UCL Great Ormond Street Institute of Child Health


Great Ormond Street Institute of Child Health


Neuroplasticity and brain connectomics

Supervisors: Professor Torsten Baldeweg, Dr Frederique Liegeois

Neuroplasticity and brain connectomics: implications for post-surgical cognitive outcomes in children with epilepsy

Neurosurgical resection of epileptogenic cortex is an important treatment for children with medication-resistant focal epilepsy, which can result in excellent outcomes. However, in many children epileptogenic cortex is located in or near eloquent cortex - regions critical for language and movement and its localisation cannot be determined from normal anatomy. Since the early 2000 we have used functional MRI (fMRI) for eloquent cortex mapping to guide the neurosurgical programme at GOSH (Fig. 1). We have observed that about 40% of children have evidence of atypical language representation, e.g. right-sided dominance or crossed lateralisation – evidence of neuroplasticity to developmental insults. However, the factors that contribute to these atypical patterns have not been identified. Furthermore, the impact of surgical treatment on cognitive outcomes can be highly variable and difficult to predict for individual patients (1). We now wish to harness the power of our extensive clinical and neuroimaging dataset (n>400), the largest of any paediatric epilepsy programme in the world, to answer these important questions. We will also explore the richness of functional and structural brain connectomics in predicting individual clinical outcomes with greater precision.

cortex mapping images

1. Which factors enable language plasticity in children with developmental epileptogenic insults? Does language plasticity protect their cognitive abilities?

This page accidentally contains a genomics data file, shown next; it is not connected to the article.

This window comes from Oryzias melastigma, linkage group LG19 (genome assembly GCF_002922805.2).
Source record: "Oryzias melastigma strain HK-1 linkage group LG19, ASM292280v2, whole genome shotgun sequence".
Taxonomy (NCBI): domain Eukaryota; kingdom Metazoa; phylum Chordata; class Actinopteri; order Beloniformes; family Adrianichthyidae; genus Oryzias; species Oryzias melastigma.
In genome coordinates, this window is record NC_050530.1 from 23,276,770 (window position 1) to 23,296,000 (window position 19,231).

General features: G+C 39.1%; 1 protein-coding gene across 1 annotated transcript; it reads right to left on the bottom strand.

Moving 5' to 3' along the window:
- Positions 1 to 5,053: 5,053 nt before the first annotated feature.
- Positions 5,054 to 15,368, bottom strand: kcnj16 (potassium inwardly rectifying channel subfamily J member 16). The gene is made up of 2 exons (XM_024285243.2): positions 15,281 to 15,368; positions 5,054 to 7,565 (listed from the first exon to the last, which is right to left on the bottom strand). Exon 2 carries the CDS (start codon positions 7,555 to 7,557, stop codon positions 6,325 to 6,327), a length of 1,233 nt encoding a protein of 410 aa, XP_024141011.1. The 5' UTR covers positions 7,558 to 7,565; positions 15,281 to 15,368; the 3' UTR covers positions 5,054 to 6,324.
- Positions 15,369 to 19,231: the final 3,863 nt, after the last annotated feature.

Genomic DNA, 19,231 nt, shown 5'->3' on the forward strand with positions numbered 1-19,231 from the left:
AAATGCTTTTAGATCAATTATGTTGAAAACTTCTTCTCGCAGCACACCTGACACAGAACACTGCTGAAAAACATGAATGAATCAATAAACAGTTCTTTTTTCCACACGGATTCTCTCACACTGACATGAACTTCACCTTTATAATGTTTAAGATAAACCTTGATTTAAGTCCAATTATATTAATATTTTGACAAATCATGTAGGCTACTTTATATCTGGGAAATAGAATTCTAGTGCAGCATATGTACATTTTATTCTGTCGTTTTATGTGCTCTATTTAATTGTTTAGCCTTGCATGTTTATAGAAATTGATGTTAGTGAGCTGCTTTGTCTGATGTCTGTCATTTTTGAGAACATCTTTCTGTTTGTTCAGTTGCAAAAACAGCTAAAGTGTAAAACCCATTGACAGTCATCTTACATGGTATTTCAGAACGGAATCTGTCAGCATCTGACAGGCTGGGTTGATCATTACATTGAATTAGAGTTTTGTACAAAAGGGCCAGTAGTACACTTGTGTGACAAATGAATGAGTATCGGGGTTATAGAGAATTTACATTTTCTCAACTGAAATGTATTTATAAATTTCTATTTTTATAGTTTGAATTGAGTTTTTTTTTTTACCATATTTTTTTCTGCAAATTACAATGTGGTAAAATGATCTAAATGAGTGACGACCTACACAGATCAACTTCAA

2. Can neuroimaging characteristics (e.g. of language dominance and localisation; functional and structural connectivity) help to predict post-surgical cognitive outcomes?

We will use robust pipelines for processing of neuroimaging data that are in routine use but will also explore new approaches to estimating connectivity between brain regions using functional (2) and structural MRI (3). We also wish to explore the power of machine learning (AI) to predict outcomes on the basis of neuroimaging data, a methodology that we have developed for detecting epileptogenic lesions (4) and which is now being used to guide neurosurgical procedures (5). A close collaboration with the Digital Research Environment team at GOSH has enabled automated access of electronic hospital records and MRI scan archives, revolutionising research at our centre and placing data science at the heart of this project.


timeline image

1.            Skirrow C, Cross JH, et al. Determinants of IQ outcome after focal epilepsy surgery in childhood: A longitudinal case-control neuroimaging study. Epilepsia. 2019 2019 May;60(5):872-884.
2.            Croft, L., Baldeweg, T, et al. Vulnerability of the ventral language network in children with focal epilepsy. Brain. 2014 Aug;137(Pt 8):2245-57.
3.            Liégeois FJ, Turner SJ, Mayes A, et al. Dorsal language stream anomalies in an inherited speech disorder. Brain. 2019;142(4):966‐977. doi:10.1093/brain/awz018.
4.            Adler S, Wagstyl K, et al. Novel surface features for automated detection of focal cortical dysplasias in paediatric epilepsy. NeuroImage Clinical. 2016 Dec 30;14:18-27.

5.            Wagstyl, K., Adler, S., et al. (2020). Planning stereoelectroencephalography using automated lesion detection. Epilepsia, 10.1111/epi.16574. https://doi.org/10.1111/epi.16574.